When the insured IRA owner dies and the policy death benefits are distributed to the trust, the proceeds will be tax-free to the trust and paid out as directed by the trust agreement. In addition to ‘stretching’ out the money from an IRA to the heirs by converting post-tax distributions to trust-owned life insurance, the heirs (assuming the heirs are the same for the IRA as for the trust), will not be receiving fully taxable distributions from an inherited IRA.
Another benefit of establishing an irrevocable trust that will ultimately be funded with life insurance policy proceeds is that both the policy and the resulting lump sum policy proceeds will be held by the trust and not the trust’s beneficiaries and subject to the creditors of those beneficiaries. The trust can be arranged so that the amount and timing of distributions to beneficiaries can be either established in the trust documents or left to the discretion of the trustee. This arrangement provides more security for wealth marked for generational transfer over the payout requirements for an inherited IRA.
Supporting the Community
While it may be ideal to exhaust an IRA’s balance while living in order to make gifts to an irrevocable trust used to purchase life insurance, it may be prudent to leave some funds in an IRA. Once a strategy for wealth replacement and wealth protection is in place, switching the IRA beneficiary to a tax-exempt community organization can produce some benefits.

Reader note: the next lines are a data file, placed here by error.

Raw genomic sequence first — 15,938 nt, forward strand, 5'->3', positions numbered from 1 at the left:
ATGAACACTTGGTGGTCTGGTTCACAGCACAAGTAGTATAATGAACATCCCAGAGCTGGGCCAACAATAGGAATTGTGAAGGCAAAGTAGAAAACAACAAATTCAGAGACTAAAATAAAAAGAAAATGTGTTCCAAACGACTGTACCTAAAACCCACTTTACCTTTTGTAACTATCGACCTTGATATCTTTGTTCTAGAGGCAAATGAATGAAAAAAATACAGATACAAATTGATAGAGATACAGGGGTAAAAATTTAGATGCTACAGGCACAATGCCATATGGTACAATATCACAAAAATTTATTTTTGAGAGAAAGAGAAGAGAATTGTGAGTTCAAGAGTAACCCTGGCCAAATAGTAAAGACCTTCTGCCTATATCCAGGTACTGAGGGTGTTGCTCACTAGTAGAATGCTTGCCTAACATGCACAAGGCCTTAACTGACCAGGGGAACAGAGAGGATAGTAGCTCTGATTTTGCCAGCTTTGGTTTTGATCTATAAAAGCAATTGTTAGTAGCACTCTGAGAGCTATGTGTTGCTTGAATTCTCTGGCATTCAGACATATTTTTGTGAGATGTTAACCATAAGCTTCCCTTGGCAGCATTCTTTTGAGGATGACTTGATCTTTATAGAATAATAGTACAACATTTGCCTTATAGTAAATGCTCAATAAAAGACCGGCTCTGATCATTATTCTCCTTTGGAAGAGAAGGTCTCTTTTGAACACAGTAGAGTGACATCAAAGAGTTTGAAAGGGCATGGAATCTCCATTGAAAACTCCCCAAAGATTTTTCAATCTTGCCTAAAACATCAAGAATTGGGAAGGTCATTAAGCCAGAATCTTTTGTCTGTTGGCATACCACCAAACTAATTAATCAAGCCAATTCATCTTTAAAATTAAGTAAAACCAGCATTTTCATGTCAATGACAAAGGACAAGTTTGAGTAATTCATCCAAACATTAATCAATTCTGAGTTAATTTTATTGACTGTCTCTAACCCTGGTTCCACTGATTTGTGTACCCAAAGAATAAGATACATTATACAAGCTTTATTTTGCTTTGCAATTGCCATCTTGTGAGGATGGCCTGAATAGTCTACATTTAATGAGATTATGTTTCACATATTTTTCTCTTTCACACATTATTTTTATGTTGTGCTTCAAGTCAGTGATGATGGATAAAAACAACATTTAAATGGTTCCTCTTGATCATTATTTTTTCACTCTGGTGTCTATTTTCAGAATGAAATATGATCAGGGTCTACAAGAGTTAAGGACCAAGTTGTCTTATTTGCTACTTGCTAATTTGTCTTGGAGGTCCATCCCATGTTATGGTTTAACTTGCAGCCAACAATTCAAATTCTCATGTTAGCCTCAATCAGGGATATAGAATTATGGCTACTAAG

First, a favored community organization would be supported. Then, of equal importance, the charitable gift could offset estate taxes or provide other tax relief. This gift can even be equalized to beneficiaries by increasing the amount of death benefit purchased in the trust.
This article covers only some of the changes made by SECURE Act 2.0. Advisors should create a simple list of the changes, including effective dates, and determine which ones affect clients. This list can be used to help identify which clients should be contacted regarding changes.
As described, there are several planning steps to carry out a strategy to make sure clients benefit from SECURE 2.0 and are not disadvantaged. C3 Financial Partners can support an advisor with their relationships by serving as a knowledgeable resource and a valuable part of a planning team. We look forward to helping our clients and their advisors gain clarity in their goals and objectives, confidence that they are making the right decisions, and coordination with other advisors.
This material has been prepared for informational purposes only and is not intended to provide any specific advice or recommendations. The information provided has been derived from sources believed to be reliable but is not guaranteed accurate and does not purport to be a complete analysis of the material discussed. Any tax advice contained herein is of a general nature. You should seek specific advice from your tax professional before pursuing any idea contemplated herein.
Securities offered through Valmark Securities, Inc., member FINRA, SIPC. Investment Advisory Services offered through Valmark Advisers, Inc. a Registered Investment Advisor, 130 Springside Drive, Suite 300, Akron, Ohio 44333-2431, 1.800.765.5201. C3 Financial Partners, LLC is a separate entity from Valmark Securities, Inc. and Valmark Advisers, Inc.